All students and staff will be required to wear a mask or face shield when working within six feet of another person.

Social distancing plans, including locker schedules and rules for hallway traffic, will depend on the individual school. Parents with questions should call the administrator for their child’s building.

Some visitors will be allowed, but only in certain areas of various school buildings and only with appropriate precautions in place, including hand-washing, temperature screening and mask-wearing.

Notably, Fairfield is one of the only Tri-State school districts to offer free, voluntary COVID-19 testing to all students and staff members. The district will hold a testing day for students on Aug. 6 at Fairfield High School and Creekside Middle School.

Students who cannot make that date can receive testing on Tuesdays and Thursdays at Primary Health Solutions, the district’s testing partner, at 4601 Dixie Highway.

Parents’ choice

What will classes look like?

Parents can choose to enroll their student in a hybrid learning schedule — two days a week in school, three online — or keep them home to learn exclusively online, according to superintendent Michael Holbrook. Families that choose the remote learning option will not be allowed to change their decision until the end of the fall semester.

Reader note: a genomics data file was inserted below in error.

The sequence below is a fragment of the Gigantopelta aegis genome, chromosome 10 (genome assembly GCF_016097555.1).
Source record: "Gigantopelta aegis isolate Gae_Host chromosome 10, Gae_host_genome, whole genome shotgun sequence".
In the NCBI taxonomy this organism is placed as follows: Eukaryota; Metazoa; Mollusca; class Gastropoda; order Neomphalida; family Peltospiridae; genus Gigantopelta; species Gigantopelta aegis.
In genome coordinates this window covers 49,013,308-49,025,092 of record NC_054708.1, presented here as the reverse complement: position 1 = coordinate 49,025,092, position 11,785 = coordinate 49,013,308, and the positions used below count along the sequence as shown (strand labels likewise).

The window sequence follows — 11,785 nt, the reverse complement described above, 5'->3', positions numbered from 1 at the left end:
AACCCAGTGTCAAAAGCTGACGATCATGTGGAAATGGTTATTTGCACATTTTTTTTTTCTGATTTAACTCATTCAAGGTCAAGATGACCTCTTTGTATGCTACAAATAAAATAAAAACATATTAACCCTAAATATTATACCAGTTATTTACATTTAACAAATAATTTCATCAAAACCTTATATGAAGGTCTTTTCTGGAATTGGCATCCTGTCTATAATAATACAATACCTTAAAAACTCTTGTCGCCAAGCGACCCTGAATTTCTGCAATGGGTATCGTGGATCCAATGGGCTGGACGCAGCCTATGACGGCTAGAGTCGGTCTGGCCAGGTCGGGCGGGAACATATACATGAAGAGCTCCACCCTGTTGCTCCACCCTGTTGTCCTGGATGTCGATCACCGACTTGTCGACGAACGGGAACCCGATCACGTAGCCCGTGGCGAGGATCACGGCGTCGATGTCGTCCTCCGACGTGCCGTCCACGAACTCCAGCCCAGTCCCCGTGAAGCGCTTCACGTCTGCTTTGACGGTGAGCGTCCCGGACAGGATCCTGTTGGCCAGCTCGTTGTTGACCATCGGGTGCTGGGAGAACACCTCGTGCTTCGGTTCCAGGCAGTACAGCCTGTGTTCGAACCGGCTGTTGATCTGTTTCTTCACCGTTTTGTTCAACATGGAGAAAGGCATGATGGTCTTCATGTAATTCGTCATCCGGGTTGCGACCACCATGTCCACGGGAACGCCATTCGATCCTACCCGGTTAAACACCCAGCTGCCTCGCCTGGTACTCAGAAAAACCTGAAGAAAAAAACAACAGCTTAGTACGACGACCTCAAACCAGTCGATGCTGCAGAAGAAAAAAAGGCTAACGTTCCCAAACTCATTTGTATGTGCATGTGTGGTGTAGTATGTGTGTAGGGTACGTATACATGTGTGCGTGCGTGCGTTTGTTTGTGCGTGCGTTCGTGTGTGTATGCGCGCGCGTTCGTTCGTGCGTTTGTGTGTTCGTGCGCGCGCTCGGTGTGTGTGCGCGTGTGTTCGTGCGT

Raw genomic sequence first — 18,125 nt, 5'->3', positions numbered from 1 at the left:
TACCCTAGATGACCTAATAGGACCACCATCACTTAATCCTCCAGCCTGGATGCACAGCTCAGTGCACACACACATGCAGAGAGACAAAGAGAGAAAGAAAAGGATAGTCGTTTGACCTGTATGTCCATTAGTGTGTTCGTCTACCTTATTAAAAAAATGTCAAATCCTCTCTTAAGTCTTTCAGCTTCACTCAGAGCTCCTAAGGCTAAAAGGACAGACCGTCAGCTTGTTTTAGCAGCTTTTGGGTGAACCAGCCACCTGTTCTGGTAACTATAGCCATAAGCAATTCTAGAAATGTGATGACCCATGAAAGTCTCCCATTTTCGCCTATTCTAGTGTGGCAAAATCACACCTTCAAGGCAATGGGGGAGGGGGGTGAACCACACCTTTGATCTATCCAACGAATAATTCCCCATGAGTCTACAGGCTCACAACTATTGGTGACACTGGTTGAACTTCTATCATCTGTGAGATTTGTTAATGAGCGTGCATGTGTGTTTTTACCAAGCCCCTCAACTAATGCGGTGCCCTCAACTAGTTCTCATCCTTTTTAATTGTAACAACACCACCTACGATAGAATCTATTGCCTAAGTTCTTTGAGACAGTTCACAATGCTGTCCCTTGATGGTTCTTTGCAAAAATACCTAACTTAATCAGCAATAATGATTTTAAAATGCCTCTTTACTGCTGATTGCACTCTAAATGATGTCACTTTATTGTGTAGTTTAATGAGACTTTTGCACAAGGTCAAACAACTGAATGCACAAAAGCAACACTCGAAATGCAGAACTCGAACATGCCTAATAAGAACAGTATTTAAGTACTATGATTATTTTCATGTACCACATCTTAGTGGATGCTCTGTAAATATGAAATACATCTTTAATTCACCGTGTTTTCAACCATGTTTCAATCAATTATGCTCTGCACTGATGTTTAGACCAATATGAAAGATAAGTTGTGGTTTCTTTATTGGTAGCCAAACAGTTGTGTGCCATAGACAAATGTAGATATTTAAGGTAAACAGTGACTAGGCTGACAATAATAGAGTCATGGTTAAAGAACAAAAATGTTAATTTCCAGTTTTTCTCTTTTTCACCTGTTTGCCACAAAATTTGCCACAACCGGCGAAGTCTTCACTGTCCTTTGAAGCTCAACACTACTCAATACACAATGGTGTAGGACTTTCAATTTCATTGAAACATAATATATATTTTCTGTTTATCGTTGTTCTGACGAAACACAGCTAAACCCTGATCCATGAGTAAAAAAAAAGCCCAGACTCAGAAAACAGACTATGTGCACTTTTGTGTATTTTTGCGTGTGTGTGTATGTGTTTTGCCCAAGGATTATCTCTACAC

Students who attend on a hybrid schedule will be divided into two groups based on the first letter of their last names. Students with last names beginning with A-K will start school Aug. 24 and continue to attend on Mondays and Tuesdays. Students with last names beginning with L-Z will start school Aug. 27 and attend on Thursdays and Fridays for the rest of the semester.

All students will learn remotely on Wednesdays.

What safety measures can I expect?

Students and staff will be required to wear masks.

Each classroom will have hand sanitizer and be cleaned frequently, according to Holbrook’s letter.

At lunch, students will be grouped into seating pods and forbidden from bringing outside food. Many will have nonstandard or staggered lunch periods to reduce the number of people in school cafeterias at any one time.

Only “essential” visitors — a term Holbrook did not define — will be allowed to enter school buildings if they are not students or staff.


Lakota schools were still waiting for guidance from state officials in late June, the last time superintendent Matthew Miller posted a public update.

Although the window for families to register for remote learning had already closed by July 22, the district had not finalized its plan for the students who will return to face-to-face classes.